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Check out HAM radios. Getting your license is a bit easier now with the study guides on youtube(and mobile study guide apps) and the fact that you don't need morse code anymore for the tech (entry level) exam. Buying a mobile HAM setup can be done for under $100 as well and you'll have much better range.

I followed this guy's HAM Tech License Study Guide one week for my evenings and took the exam that weekend and missed just two questions. Think you need 70% to pass.

https://www.youtube.com/watch?v=jomk_c9LLa4
 

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The 18 mile rating is theoretical. Expect 1000' in open urban terrain, and maybe 1/2-3/4 a mile in the desert at night where there is no buildings or RF sources.

FRS/GMRS won't go through concrete so it won't go through most buildings.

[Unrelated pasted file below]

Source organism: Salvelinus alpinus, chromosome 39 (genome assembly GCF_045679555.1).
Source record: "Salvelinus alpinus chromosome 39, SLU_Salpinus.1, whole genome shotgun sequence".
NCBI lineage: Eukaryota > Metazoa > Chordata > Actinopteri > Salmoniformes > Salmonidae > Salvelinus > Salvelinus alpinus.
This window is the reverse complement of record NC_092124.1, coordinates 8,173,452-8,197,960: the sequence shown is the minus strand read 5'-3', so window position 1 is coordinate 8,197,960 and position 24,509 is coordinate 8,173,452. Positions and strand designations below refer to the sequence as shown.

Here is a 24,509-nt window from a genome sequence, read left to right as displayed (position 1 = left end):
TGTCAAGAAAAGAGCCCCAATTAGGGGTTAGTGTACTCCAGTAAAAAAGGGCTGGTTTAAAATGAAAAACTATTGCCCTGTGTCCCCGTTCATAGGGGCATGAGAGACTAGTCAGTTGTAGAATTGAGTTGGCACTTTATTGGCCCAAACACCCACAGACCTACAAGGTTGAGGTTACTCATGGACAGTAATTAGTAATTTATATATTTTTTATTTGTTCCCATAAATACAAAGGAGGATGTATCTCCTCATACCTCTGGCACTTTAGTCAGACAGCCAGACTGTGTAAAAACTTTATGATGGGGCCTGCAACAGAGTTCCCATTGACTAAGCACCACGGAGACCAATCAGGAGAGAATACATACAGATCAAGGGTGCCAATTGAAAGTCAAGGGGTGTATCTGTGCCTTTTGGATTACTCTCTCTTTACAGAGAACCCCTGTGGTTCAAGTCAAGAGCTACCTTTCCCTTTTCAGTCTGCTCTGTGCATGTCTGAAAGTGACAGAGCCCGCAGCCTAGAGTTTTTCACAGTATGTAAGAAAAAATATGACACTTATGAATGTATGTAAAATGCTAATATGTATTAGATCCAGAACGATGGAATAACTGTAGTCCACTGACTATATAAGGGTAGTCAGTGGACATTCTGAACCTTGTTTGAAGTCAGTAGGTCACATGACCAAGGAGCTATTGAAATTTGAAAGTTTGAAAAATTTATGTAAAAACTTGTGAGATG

There is a reason most Jeeps still have a cb in them. Different frequency and longer antenna means more distance.

Better then CB would be a ham setup, but that is a hobby into itself in both time and money. Each user of the Ham radio needs a license so you can't just hand a radio to your buddy on the trail.
 

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Discussion Starter #7
I really didn't want to have to go the HAM route, but not having to deal with Morris Code would help. That is something to consider.

After doing some more research, I'm still looking into walkie talkies, I'd just make sure I get a repeater capable, high quality set, and get a GMRS license. No need to be a bubble wrap pirate.

There is a high power (41 mile) open repeater in Grundy County, which blankets the area of wife's parents location. Being that the GMRS license is good for families, it would work great for their boat. When they are out on the water, cell phones don't work...and that is is the area where I look for trails.

There is also a 13 mile open repeater in Aurora, and another in Oswego.